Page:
International Education Week – Step 3: Complete Your Application

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Step 3.By the time you have researched your options and thought of ways to finance your study, you should have a short list of institutions in which you’d like to apply. A good goal is to have 3-6 institutions on your short list, including a range of selectivity.

Applying for U.S. study is a task that takes time and concentration as each application is different and involves collecting recommendations, writing essays, and routing the results of required standard examinations. In many cases, applications are due 6-10 months before you plan to start classes at the institution. You should consider your target date for beginning your studies and verify the deadlines on the institution’s website well in advance. It can take a considerable amount of time to fill out application forms, to request and translate educational transcripts, to order copies of test scores, and to register for classes so plan to give this step the time it deserves for a successful result.

In the United States, application requirements can vary greatly from one institution to another. It is best to check the specific requirements on the website of each institution’s international admissions office.

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Community Colleges

General application requirements:

  • Online application form
  • Educational credentials: These are typically your secondary/high school diploma and transcripts, translated into English.
  • Standardized test scores: ACT/SAT, and other test scores may be accepted to assess your academic ability; however, these tests are not usually required for admission to community colleges. Upon arrival, you will most likely take placement tests in the area of study.
  • Other forms: Depending on the institution you may need to supply forms such as financial information, proof of health insurance, vaccination records, passport and visa information.

Since community colleges usually have rolling admissions or periodic application deadlines throughout the year, the timeline for applying is more fluid than for a four-year college or university.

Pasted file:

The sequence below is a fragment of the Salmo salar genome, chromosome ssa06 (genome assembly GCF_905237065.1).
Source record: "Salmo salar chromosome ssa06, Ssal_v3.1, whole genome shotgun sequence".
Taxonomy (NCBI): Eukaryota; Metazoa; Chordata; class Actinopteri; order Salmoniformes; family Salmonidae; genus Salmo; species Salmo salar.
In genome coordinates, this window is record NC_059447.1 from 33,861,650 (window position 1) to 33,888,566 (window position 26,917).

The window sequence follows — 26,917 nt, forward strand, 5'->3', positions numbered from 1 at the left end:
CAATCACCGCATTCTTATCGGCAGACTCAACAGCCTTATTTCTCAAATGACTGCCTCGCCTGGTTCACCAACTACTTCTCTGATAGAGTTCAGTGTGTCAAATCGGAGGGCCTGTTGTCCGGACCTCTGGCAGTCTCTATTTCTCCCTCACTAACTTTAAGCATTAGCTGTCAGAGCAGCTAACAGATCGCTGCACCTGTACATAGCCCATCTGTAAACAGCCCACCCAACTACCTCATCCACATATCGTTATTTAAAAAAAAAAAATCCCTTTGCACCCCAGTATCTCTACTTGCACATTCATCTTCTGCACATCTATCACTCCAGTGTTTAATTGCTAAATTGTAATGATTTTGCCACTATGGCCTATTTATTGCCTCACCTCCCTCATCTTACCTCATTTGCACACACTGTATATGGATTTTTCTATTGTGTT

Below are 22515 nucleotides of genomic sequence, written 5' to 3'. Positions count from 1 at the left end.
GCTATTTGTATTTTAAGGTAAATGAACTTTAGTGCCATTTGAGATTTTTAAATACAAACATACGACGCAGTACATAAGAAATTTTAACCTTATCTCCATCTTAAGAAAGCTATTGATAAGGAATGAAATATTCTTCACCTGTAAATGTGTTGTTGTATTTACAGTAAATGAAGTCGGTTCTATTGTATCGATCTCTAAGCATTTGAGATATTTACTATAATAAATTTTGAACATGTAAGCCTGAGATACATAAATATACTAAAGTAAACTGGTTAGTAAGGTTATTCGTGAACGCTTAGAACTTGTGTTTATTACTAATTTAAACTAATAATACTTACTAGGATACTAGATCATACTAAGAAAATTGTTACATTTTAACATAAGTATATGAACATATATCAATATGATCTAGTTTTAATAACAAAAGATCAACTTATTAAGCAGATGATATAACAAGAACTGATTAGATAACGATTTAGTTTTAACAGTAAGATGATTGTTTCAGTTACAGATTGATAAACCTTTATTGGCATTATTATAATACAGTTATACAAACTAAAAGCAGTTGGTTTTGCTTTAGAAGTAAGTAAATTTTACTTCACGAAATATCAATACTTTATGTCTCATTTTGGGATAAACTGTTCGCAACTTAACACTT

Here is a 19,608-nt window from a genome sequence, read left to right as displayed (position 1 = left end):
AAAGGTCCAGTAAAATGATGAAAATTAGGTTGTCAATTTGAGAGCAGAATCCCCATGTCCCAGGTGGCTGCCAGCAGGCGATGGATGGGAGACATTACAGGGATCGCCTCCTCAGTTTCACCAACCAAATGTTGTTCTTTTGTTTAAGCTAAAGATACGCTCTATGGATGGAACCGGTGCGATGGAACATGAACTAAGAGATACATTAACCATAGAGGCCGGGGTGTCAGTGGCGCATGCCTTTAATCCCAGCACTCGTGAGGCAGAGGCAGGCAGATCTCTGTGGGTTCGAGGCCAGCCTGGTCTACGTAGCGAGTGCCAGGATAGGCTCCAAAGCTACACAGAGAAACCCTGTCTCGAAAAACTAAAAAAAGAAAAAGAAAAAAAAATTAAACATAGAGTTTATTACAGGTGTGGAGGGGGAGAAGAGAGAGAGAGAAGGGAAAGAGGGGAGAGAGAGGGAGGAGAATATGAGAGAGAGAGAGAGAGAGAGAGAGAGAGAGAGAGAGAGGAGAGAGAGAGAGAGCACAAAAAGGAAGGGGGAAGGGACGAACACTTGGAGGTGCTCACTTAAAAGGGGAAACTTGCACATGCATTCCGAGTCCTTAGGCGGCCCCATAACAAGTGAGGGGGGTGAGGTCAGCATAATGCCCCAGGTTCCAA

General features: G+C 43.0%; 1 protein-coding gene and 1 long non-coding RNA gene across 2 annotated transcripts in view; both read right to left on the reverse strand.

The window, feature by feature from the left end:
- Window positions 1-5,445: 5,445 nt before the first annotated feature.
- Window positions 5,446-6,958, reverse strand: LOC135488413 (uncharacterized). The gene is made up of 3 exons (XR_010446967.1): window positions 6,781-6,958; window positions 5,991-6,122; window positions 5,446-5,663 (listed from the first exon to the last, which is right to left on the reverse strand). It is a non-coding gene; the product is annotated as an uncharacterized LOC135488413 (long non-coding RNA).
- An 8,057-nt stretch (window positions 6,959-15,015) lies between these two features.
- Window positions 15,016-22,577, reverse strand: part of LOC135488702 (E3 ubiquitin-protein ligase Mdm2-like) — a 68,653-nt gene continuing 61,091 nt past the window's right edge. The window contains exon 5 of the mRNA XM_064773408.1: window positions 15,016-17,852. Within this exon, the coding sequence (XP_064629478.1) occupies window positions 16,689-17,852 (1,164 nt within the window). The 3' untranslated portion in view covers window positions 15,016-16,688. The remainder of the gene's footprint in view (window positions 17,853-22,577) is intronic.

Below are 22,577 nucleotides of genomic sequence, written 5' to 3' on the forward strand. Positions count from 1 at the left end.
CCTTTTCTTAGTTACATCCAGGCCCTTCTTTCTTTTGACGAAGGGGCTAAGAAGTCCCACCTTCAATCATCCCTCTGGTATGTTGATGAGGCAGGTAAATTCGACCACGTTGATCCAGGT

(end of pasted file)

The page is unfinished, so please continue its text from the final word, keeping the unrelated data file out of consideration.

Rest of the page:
Undergraduate Institutions

General application requirements:

  • Online application form
  • Educational credentials: This is typically your secondary/high school diploma and transcripts, as well as any final national exams required in your country. Transcripts are certified copies of your educational record, courses, and grades covering the last four years of academic study. An original transcript or certified copy sent by your secondary/high school is generally required for each institution you apply to for admission.
  • Standardized test scores: ACT/SAT, and other test scores may be accepted to assess your academic ability.
  • Recommendation letters: The head or principal of your school, your school counselor, your personal tutor, teachers, coaches, or supervisors from professional experiences may write recommendation letters. Your recommenders must be able to write about your work and be able to assess your potential to do well pursuing a higher education degree. Many institutions require three recommendation letters, typically one from a counselor and two from teachers. Be sure to check requirements and choose people who know you well.
  • Essay/personal statement: This is your chance to write about your interests, long-term goals, and strengths – one of the most important aspects of your application.

It is typical for U.S. undergraduate applications to be due between November and January for students who wish to begin courses the following September.

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Graduate Institutions

General application requirements:

  • Personal data/Online application form
  • Personal statement: The personal statement gives you the opportunity to show the admissions committee who you are as an individual. Your statement should be clear, concise, and persuasive. Highlight your unique strengths, skills, or teaching experiences to show the institution that you are a good match with their program and department.
  • Standardized test scores: Depending on your field of study, you may be required to take a standardized test for admission to graduate school such as the GRE (Graduate Record Exam), GMAT (Graduate Management Admission Test), LSAT (Law School Admission Test) or MCAT (Medical College Admission Test)
  • Transcript: Your transcript is a list of classes you completed in your undergraduate studies and the grades you received in each class.
  • Recommendation letters: Ask past professors, administrators, or employers to write your letters of recommendation. Your recommenders should write in depth about your work and assess your potential to do well as a graduate student.

For graduate study, you are likely to have institutional and departmental application requirements. Please check the specific requirements for international graduate admissions on the website of each institution.